Another kharif season has begun. On the farms three week old saplings of soybean and pigeon pea await a good spell of rain. Here are a couple of observations from this season on our farms.
- Weather windows are getting considerably shorter. This leads to a very short period in which most cropping activities like sowing, spraying and harvesting are required to be completed. Shrinking time periods have made farming demanding irrespective of land holding.
- The cost of farm technology – irrigation, crop care, harvest, post-harvest etc, is beyond what farmers’ incomes can support. This holds true for over 90% of farmers. An Indian farmer is frugal not out of choice but compulsion. The capex intensity right now is disproportionate to the income yield of a farmer’s holding.
- Agricultural financing is broken at several levels. A farmer is not creditworthy. He is deemed welfare-worthy of the government pennies and food aid driven by the very same food that farmers help grow. The paradox is phenomenal!
- The net effect of all of the above is that a farmer is forever in savings mode. I see better now than seeing smallholder agriculture practices as suboptimal and lacking thought.
- ‘Agri tech’ is a sham – The new age startups in agri who speak with buzzwords like IoT and intelligent farming, have no clue. At best, they are glorified call centers manned by armies of boys and girls from towns who are paid to incessantly call farmers to sell their ‘advisory’ services. One of the big name agri tech startup is busy pulling a fast one on farmers by pricing their soil testing services on per acre basis!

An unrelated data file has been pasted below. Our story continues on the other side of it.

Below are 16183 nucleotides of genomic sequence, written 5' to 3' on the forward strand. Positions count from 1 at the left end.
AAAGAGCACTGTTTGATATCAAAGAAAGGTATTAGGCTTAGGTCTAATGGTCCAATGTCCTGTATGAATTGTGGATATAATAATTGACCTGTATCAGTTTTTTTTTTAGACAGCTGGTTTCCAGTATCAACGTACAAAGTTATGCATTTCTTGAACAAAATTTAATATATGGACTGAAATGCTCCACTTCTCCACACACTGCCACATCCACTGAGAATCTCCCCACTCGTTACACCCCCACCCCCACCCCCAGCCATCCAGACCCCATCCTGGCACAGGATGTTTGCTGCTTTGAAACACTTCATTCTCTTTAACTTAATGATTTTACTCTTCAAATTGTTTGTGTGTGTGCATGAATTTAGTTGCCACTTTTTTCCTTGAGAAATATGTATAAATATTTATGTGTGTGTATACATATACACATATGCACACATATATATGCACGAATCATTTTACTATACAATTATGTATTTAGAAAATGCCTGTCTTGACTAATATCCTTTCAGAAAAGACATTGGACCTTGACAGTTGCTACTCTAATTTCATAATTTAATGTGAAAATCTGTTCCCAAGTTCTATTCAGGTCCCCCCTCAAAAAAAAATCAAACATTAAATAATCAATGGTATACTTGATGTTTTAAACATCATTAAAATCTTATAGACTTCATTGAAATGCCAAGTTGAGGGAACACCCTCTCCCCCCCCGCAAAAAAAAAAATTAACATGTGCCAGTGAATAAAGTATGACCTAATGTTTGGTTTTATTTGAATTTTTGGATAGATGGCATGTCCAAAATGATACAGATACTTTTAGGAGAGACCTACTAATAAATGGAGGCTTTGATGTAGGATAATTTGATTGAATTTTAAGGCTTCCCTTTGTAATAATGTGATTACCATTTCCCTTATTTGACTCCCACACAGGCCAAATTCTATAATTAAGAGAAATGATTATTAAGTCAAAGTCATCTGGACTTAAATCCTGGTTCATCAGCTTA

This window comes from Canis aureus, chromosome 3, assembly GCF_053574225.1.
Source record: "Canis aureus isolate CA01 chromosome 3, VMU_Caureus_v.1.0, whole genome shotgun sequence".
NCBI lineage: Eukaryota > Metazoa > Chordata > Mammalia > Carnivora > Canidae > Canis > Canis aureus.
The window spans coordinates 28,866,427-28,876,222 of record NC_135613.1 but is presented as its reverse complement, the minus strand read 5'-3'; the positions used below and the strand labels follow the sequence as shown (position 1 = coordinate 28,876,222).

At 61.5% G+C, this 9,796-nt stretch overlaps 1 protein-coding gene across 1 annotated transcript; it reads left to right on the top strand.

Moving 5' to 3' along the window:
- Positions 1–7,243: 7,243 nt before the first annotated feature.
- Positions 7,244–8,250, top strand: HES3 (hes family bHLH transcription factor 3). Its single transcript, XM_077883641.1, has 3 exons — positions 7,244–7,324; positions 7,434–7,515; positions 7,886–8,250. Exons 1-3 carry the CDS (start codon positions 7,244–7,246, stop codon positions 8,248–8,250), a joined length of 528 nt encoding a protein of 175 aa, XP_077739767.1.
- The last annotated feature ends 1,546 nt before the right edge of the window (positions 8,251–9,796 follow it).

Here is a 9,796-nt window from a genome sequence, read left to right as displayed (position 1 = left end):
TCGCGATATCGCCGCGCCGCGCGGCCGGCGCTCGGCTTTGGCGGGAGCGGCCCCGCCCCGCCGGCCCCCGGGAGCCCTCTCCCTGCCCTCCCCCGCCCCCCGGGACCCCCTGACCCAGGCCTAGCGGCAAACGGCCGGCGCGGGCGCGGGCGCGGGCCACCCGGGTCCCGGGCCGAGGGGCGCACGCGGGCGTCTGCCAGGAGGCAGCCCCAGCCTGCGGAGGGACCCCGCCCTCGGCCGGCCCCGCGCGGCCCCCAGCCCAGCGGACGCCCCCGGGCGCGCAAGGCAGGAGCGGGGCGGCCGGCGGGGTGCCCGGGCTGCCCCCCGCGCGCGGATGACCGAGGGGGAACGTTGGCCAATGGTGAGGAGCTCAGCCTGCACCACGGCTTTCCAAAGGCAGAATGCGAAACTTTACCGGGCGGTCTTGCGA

For our farms we bought a tractor this month. It is a Mahindra 65 HP 4WD tractor. In a district that has seen only sub-55 HP tractors, this is a first. By international standards, this is a utility tractor. From the dealer to the neighbourhood farmers, none seem to think that farming in the district can ever use a 65 HP tractor and yield returns. After going through a roller-coaster of financing troubles and loan procedures, we had a bank in town which was ready to finance 65% of the cost. Even this partial financing needed way more documents and securities than warranted for an agri sector loan. It is lost upon agri experts and bureaucrats alike that inadequate farm mechanization in India lies in hundreds of these processes in lending, knowledge support, farm extension services etc.
In summary, the kind of capital expenditure and investment that agriculture needs in India today, is beyond the capacity of the majority of its farmers. Governments have been primarily supporting welfare which keeps them a few steps away from falling over into impoverishment. The investment that does come in is by the way of capital earned from other sectors and invested in agri by entrepreneurs and new farmers.